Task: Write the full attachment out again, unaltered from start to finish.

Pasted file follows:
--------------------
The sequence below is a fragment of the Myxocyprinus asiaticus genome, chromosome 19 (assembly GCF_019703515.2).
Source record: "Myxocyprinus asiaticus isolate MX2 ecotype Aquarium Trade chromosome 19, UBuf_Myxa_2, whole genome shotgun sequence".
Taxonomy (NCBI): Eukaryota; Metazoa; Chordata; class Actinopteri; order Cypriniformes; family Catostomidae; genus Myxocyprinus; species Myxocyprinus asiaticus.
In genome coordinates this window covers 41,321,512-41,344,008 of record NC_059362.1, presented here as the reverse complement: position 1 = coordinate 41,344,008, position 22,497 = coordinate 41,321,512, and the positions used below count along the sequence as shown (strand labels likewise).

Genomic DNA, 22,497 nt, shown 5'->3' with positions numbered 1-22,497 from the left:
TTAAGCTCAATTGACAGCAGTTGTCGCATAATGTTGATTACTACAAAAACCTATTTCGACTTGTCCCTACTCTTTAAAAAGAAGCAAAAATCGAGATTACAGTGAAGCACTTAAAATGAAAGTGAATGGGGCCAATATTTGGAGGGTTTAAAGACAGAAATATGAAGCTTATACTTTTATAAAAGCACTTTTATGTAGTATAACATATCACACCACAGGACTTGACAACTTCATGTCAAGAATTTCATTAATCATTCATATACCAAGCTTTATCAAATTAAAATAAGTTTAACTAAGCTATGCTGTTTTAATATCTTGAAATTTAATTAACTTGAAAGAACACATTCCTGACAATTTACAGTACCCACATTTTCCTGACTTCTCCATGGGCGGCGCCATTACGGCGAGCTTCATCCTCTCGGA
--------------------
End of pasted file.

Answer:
The sequence below is a fragment of the Myxocyprinus asiaticus genome, chromosome 19 (assembly GCF_019703515.2).
Source record: "Myxocyprinus asiaticus isolate MX2 ecotype Aquarium Trade chromosome 19, UBuf_Myxa_2, whole genome shotgun sequence".
Taxonomy (NCBI): Eukaryota; Metazoa; Chordata; class Actinopteri; order Cypriniformes; family Catostomidae; genus Myxocyprinus; species Myxocyprinus asiaticus.
In genome coordinates this window covers 41,321,512-41,344,008 of record NC_059362.1, presented here as the reverse complement: position 1 = coordinate 41,344,008, position 22,497 = coordinate 41,321,512, and the positions used below count along the sequence as shown (strand labels likewise).

Genomic DNA, 22,497 nt, shown 5'->3' with positions numbered 1-22,497 from the left:
TTAAGCTCAATTGACAGCAGTTGTCGCATAATGTTGATTACTACAAAAACCTATTTCGACTTGTCCCTACTCTTTAAAAAGAAGCAAAAATCGAGATTACAGTGAAGCACTTAAAATGAAAGTGAATGGGGCCAATATTTGGAGGGTTTAAAGACAGAAATATGAAGCTTATACTTTTATAAAAGCACTTTTATGTAGTATAACATATCACACCACAGGACTTGACAACTTCATGTCAAGAATTTCATTAATCATTCATATACCAAGCTTTATCAAATTAAAATAAGTTTAACTAAGCTATGCTGTTTTAATATCTTGAAATTTAATTAACTTGAAAGAACACATTCCTGACAATTTACAGTACCCACATTTTCCTGACTTCTCCATGGGCGGCGCCATTACGGCGAGCTTCATCCTCTCGGA